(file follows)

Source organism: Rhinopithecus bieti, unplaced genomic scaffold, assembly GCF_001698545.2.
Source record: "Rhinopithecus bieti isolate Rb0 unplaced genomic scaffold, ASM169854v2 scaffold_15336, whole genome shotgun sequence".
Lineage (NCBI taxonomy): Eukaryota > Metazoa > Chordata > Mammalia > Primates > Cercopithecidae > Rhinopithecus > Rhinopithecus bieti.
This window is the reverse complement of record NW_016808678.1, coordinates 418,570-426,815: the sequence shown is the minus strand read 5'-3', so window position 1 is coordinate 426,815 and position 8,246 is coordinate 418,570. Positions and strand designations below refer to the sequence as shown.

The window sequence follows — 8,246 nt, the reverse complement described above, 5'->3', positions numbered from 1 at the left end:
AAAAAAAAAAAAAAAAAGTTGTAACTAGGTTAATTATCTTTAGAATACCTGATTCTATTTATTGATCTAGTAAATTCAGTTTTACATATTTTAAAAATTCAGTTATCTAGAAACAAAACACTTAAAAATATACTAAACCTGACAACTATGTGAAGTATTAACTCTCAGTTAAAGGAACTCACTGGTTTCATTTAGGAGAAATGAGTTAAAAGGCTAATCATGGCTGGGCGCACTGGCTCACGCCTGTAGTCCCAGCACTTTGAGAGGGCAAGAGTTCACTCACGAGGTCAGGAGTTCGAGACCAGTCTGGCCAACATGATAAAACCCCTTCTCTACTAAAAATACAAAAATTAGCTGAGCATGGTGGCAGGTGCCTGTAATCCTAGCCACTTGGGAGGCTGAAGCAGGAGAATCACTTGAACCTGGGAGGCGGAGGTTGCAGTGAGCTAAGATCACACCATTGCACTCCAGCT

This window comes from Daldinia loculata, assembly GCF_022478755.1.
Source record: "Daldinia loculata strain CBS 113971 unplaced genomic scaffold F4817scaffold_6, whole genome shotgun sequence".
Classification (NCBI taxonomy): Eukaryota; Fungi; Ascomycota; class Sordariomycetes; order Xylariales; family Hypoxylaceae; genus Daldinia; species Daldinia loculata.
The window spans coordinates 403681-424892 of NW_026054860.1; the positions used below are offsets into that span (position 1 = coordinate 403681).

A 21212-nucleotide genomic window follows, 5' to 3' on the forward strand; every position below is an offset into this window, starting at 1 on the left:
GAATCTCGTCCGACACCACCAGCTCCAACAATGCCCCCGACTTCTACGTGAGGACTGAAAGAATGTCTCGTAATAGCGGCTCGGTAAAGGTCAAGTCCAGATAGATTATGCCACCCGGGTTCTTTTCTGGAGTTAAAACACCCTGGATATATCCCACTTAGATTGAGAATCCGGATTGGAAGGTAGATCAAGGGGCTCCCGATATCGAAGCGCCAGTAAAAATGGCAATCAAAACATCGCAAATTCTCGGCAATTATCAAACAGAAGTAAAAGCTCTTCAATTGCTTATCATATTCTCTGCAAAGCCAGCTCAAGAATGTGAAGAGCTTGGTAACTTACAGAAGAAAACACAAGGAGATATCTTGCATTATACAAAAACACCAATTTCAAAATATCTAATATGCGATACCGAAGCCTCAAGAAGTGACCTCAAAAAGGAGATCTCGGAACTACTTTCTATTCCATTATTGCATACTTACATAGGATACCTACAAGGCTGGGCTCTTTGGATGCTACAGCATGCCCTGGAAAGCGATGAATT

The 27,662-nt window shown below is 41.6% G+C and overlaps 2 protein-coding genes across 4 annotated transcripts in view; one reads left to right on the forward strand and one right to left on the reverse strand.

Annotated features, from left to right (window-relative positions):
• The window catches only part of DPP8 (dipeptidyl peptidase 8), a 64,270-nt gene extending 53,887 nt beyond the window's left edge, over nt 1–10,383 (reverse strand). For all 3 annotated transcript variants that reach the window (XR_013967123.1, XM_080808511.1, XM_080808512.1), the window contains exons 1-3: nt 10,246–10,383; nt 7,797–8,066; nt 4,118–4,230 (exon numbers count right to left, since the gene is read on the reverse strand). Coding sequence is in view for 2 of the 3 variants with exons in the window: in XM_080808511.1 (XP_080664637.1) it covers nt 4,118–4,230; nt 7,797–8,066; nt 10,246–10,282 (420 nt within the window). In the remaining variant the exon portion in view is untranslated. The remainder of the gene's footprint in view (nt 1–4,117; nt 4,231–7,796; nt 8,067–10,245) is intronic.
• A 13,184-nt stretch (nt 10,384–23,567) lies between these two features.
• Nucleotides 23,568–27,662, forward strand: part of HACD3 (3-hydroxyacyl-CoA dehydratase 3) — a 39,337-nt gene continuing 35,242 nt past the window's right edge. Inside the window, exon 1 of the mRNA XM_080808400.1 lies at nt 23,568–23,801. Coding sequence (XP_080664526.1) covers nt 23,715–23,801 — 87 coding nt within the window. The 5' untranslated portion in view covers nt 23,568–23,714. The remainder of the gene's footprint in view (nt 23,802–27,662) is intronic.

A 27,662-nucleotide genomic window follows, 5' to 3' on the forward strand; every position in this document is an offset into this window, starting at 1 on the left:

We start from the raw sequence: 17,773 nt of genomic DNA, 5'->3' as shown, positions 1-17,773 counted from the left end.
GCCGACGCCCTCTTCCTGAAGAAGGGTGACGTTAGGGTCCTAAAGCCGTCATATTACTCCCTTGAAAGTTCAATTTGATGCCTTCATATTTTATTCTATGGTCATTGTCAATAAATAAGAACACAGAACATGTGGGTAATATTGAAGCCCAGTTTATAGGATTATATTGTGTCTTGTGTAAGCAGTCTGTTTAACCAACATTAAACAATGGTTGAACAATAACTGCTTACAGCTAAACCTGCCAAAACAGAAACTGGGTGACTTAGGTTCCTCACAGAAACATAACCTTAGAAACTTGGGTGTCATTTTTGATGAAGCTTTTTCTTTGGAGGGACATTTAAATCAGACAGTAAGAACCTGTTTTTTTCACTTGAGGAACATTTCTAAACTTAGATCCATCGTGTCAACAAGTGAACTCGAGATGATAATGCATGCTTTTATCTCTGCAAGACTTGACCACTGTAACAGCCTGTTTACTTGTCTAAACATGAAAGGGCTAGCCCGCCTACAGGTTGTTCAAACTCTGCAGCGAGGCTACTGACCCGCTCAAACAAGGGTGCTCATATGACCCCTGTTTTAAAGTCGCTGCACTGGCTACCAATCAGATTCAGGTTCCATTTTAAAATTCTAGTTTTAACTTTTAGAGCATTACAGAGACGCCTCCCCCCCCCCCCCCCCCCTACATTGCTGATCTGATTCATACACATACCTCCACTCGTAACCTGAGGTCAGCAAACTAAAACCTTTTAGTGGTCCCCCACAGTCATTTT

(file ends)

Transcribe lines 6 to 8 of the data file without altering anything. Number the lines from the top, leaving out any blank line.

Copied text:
AAAAAAAAAAAAAAAAAGTTGTAACTAGGTTAATTATCTTTAGAATACCTGATTCTATTTATTGATCTAGTAAATTCAGTTTTACATATTTTAAAAATTCAGTTATCTAGAAACAAAACACTTAAAAATATACTAAACCTGACAACTATGTGAAGTATTAACTCTCAGTTAAAGGAACTCACTGGTTTCATTTAGGAGAAATGAGTTAAAAGGCTAATCATGGCTGGGCGCACTGGCTCACGCCTGTAGTCCCAGCACTTTGAGAGGGCAAGAGTTCACTCACGAGGTCAGGAGTTCGAGACCAGTCTGGCCAACATGATAAAACCCCTTCTCTACTAAAAATACAAAAATTAGCTGAGCATGGTGGCAGGTGCCTGTAATCCTAGCCACTTGGGAGGCTGAAGCAGGAGAATCACTTGAACCTGGGAGGCGGAGGTTGCAGTGAGCTAAGATCACACCATTGCACTCCAGCT

This window comes from Daldinia loculata, assembly GCF_022478755.1.
Source record: "Daldinia loculata strain CBS 113971 unplaced genomic scaffold F4817scaffold_6, whole genome shotgun sequence".